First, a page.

The newest Ferrari in the Sherman Wolf estate that is up for auction at Pebble Beach on August 18th and 19th, 2012 is this 1985 Ferrari 288 GTO. The 288 GTO saw very limited production, as its models were only produced to allow homologation into FIA Group B Series. To get into this series, Ferrari had to build at least 200 models, but went a little further and created 272 examples.
FIA canceled the series, which resulted in the 288 GTO becoming a road car that was sold to the public. This 288 GTO example only has two previous owners, Wolf and Ronald Stern, and boasts just 6,000 miles. The body is coated in a bright red that looks like it just rolled off of the showroom floor, though there is no mention of a restoration.
Behind the driver sits a 2.8-liter V-8 engine that boasts a pair of IHI turbochargers and Weber-Mareli fuel injection. This engine pumps out 395 horsepower at 7,000 rpm and 366 pound-feet of torque at 3,800 rpm. From 0 to 100 km/h (62 mph), the 288 GTO takes only 4.8 seconds. Add on an additional 4.4 seconds and you are at 160 km/h (100 mph). It runs the 1/4-mile in just 12.7 seconds and has a top speed of 305 km/h (190 mph).
On the front and rear, you get independent double-wishbone suspensions with coil springs. In addition, you also get 225/50R16 high-performance tires on the front, 255/50R16 tires on the rear, and vented disc brakes all the way around.
Gooding & Company expects this Ferrari to pull in between $750,000 and $900,000 at auction.
Click past the jump to read the full press release.
The Ferrari California Spider alone is one of the most desirable Ferraris and sports cars in the world. This 250 GT LWB California Spider Competizione, which belonged to the late Sherman Wolf, is an even more desirable model, as it is one of nine examples that boast an all-alloy body and a long wheelbase. That rarity is something that will drive this car to between the $7 and $9 million mark.
This sample was actually the first Ferrari that the famed collector owned, and made its way to Wolf after first being owned by George Reed. Wolf also ran this Ferrari in the first ever Colorado Grand, just adding more to its storied history.
On the mechanical side, this 1960 Ferrari 250 GT LWB California Spider Competizione boasts full competition specifications. It has an outside plug motor that has TR heads resting on top of it, 4-wheel disc brakes, velocity stacks, and a ribbed gearbox to help keep it cool. The engine is a 2,953 cc V-12 with three Weber carbs mounted atop it and a 9.8-to-1 compression ratio. It punches out 280 horsepower at 7,000 rpm and 203 pound-feet of torque at 5,500 rpm.
The body is draped in a medium shade of red and was fully restored by Ferrari specialist, David Carte. The wheels are the factory-style wires and the headlights boast the full-racing covers to help add to the car’s aerodynamic look.
This 1960 Ferrari 250 GT LWB California Spider Competizione is being offered up at the Pebble Beach Auction on August 18th and 19th, 2012 by Gooding & Company. It is one of four Ferraris owned by the Wolf estate that are up for auction in Pebble Beach.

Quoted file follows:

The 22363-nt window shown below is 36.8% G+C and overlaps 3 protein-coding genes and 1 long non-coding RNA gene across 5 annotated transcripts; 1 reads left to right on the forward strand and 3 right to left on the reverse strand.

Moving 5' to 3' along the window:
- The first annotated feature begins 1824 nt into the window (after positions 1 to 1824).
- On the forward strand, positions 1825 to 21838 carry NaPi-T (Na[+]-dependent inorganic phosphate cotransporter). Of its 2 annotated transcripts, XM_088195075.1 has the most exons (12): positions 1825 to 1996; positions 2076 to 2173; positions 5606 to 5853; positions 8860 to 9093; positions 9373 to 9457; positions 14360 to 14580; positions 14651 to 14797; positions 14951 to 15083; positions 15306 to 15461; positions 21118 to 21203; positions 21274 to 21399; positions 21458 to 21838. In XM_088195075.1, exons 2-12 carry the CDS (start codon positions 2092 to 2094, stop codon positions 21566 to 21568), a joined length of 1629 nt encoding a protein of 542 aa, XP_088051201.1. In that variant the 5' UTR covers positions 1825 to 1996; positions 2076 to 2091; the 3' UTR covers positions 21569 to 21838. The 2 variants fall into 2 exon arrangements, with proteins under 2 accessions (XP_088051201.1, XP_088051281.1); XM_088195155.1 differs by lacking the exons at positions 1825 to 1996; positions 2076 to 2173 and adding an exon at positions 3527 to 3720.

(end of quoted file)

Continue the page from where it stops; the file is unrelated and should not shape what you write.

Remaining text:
UPDATE 08/20/2012: The Ferrari 250 GT LWB California Spider Competizione has just set a record at Monterey for all-time high price. The classic, drop-top sports car was auctioned off for a whopping $11,275,000! Someone really wanted that car!
Click past the jump to read the full press release.
After we lost racing and general automotive legend, Carroll Shelby on May 10th, a squabble ensued over his remains. His estranged wife, Cleo, claimed that she had the rights to his remains and the documentation that his children had, which requested that he be cremated and his ashes split between his children and his burial plot in Texas, was forged.
According to reports, Shelby had filed for an annulment of the marriage, citing that his wife had lied about her background and even her name, just before he died. Unfortunately, the annulment was not awarded posthumously, so it appeared as if the only other way to settle the dispute was in court.
Fortunately, the two sides managed to keep the case out of court by coming to an agreement on Monday and Mr. Shelby’s body will be laid to rest in the way that he requested, except for one minor compromise. The minor compromise is the fact that his estranged wife gets part of his ashes.
We’re glad to hear that the issue is settled, though we would have preferred to see his wife completely cut out of it. The most important thing, however, is that the issue is done and this legend can now be laid to rest peacefully and his children can hold their heads high that their father was laid to rest in the way he requested, though his son Michael says that they are still not happy with the results.
About 15 months ago, Renault was neck-deep in an espionage case that involved three executives allegedly selling electric vehicle information to China and funneling money into illegal accounts. It later came out, following a French investigation into the firing of the three executives, that the executives were not involved in industrial espionage and that they were wrongfully terminated.
Renault found out exactly what crow tasted like, as they compensated the fired executives for lost salary and defamation, but apparently there was a little leftover crow, as 15 months after this all took place, the company’s COO, Patrick Pelata, has submitted his resignation. This isn’t the first time Paleta has submitted a resignation, as he entered one shortly after the case went sour, but Renault’s CEO, Carlos Ghosn, rejected the resignation. Renault accepted the resignation, but instead of outright losing Pelata, Renault placed him in an advisory role in the Nissan-Renault Alliance.
This time, however, the resignation will stick, as Renault has announced that effective August 16th, Paleta will step down from his post in the alliance. According to reports, there is no information on where Pelata will land, but we are certain he will find a new home, despite the false espionage case.
We’ll let you know where he ends up as soon as we find out.